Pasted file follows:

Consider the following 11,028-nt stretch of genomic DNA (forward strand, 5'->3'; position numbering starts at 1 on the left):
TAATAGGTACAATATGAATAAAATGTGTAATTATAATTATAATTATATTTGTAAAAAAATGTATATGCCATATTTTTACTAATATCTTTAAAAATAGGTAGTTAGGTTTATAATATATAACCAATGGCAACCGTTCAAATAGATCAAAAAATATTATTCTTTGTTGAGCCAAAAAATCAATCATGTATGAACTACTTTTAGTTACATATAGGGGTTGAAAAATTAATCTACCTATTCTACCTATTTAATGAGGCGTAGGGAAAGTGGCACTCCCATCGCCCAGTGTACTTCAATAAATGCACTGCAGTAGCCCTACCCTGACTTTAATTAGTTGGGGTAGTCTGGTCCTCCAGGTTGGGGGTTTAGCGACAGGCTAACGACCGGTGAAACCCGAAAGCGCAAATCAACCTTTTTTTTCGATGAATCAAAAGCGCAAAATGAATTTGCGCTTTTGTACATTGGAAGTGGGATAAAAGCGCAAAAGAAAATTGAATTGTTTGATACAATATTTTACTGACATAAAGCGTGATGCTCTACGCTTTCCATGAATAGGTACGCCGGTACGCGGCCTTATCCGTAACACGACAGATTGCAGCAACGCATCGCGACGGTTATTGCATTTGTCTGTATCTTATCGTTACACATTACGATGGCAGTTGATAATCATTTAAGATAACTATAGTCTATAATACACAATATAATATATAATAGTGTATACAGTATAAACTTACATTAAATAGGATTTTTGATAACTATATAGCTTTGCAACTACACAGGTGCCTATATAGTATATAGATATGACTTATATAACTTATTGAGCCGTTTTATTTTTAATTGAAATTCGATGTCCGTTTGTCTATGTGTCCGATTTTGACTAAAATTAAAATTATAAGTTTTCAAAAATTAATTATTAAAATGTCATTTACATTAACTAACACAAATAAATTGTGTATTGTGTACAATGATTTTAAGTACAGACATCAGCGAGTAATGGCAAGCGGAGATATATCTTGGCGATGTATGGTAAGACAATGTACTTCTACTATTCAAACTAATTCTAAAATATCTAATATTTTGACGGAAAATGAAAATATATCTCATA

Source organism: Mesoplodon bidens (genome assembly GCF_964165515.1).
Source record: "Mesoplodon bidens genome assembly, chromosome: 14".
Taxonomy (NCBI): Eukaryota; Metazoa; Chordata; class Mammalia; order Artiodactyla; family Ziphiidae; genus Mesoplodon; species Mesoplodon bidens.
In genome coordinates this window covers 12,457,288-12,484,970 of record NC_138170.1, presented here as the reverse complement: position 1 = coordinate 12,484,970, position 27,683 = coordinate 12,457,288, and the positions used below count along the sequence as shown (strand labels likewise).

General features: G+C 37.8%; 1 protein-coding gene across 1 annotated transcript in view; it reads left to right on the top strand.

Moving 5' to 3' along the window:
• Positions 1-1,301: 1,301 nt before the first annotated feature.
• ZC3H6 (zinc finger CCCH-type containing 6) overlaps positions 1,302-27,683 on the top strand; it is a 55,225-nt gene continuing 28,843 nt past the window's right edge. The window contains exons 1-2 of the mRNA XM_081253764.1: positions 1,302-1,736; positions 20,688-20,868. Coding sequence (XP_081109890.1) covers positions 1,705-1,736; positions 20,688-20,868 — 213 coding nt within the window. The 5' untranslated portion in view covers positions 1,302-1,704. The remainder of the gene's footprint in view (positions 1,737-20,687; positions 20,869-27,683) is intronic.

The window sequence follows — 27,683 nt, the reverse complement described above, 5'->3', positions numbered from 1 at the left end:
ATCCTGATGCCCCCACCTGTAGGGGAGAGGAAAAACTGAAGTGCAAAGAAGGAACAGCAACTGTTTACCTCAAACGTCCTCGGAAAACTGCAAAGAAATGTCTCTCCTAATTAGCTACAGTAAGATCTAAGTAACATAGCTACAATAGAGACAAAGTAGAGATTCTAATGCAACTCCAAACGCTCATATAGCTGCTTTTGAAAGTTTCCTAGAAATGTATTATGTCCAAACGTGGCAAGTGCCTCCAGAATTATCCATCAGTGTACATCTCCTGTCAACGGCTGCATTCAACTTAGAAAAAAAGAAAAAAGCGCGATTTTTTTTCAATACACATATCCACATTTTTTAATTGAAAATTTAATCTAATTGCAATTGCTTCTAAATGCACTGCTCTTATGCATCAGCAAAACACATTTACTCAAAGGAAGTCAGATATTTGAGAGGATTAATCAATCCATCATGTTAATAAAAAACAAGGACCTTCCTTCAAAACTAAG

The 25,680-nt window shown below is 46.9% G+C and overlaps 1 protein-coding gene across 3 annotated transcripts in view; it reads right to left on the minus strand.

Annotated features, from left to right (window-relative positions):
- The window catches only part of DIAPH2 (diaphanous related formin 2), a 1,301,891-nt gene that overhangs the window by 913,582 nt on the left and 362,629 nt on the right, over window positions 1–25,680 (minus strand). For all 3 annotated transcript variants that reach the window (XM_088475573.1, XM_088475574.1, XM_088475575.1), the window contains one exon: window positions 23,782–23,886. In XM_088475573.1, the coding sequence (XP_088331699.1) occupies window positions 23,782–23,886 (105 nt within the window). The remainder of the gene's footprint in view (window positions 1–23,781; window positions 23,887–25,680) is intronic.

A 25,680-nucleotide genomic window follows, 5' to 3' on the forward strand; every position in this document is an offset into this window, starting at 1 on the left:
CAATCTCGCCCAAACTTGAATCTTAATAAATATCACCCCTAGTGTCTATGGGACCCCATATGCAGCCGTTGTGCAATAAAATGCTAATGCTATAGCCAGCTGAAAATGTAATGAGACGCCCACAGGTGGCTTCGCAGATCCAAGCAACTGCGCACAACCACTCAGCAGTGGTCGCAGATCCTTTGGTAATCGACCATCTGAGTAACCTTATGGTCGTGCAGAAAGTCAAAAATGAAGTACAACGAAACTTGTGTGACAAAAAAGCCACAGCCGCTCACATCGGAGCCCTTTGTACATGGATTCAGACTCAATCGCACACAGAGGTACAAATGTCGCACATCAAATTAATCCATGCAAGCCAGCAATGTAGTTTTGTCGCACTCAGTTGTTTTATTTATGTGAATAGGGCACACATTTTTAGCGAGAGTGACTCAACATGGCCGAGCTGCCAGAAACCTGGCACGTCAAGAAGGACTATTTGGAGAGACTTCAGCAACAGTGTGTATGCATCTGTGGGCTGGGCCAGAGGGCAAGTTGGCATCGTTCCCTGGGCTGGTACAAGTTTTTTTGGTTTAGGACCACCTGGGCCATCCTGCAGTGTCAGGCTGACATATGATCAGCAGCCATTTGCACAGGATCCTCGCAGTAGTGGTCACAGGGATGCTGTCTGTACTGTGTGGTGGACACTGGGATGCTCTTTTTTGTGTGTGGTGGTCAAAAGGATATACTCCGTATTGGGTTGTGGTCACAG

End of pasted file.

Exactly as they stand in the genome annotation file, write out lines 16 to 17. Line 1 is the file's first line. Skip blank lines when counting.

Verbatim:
A 25,680-nucleotide genomic window follows, 5' to 3' on the forward strand; every position in this document is an offset into this window, starting at 1 on the left:
CAATCTCGCCCAAACTTGAATCTTAATAAATATCACCCCTAGTGTCTATGGGACCCCATATGCAGCCGTTGTGCAATAAAATGCTAATGCTATAGCCAGCTGAAAATGTAATGAGACGCCCACAGGTGGCTTCGCAGATCCAAGCAACTGCGCACAACCACTCAGCAGTGGTCGCAGATCCTTTGGTAATCGACCATCTGAGTAACCTTATGGTCGTGCAGAAAGTCAAAAATGAAGTACAACGAAACTTGTGTGACAAAAAAGCCACAGCCGCTCACATCGGAGCCCTTTGTACATGGATTCAGACTCAATCGCACACAGAGGTACAAATGTCGCACATCAAATTAATCCATGCAAGCCAGCAATGTAGTTTTGTCGCACTCAGTTGTTTTATTTATGTGAATAGGGCACACATTTTTAGCGAGAGTGACTCAACATGGCCGAGCTGCCAGAAACCTGGCACGTCAAGAAGGACTATTTGGAGAGACTTCAGCAACAGTGTGTATGCATCTGTGGGCTGGGCCAGAGGGCAAGTTGGCATCGTTCCCTGGGCTGGTACAAGTTTTTTTGGTTTAGGACCACCTGGGCCATCCTGCAGTGTCAGGCTGACATATGATCAGCAGCCATTTGCACAGGATCCTCGCAGTAGTGGTCACAGGGATGCTGTCTGTACTGTGTGGTGGACACTGGGATGCTCTTTTTTGTGTGTGGTGGTCAAAAGGATATACTCCGTATTGGGTTGTGGTCACAG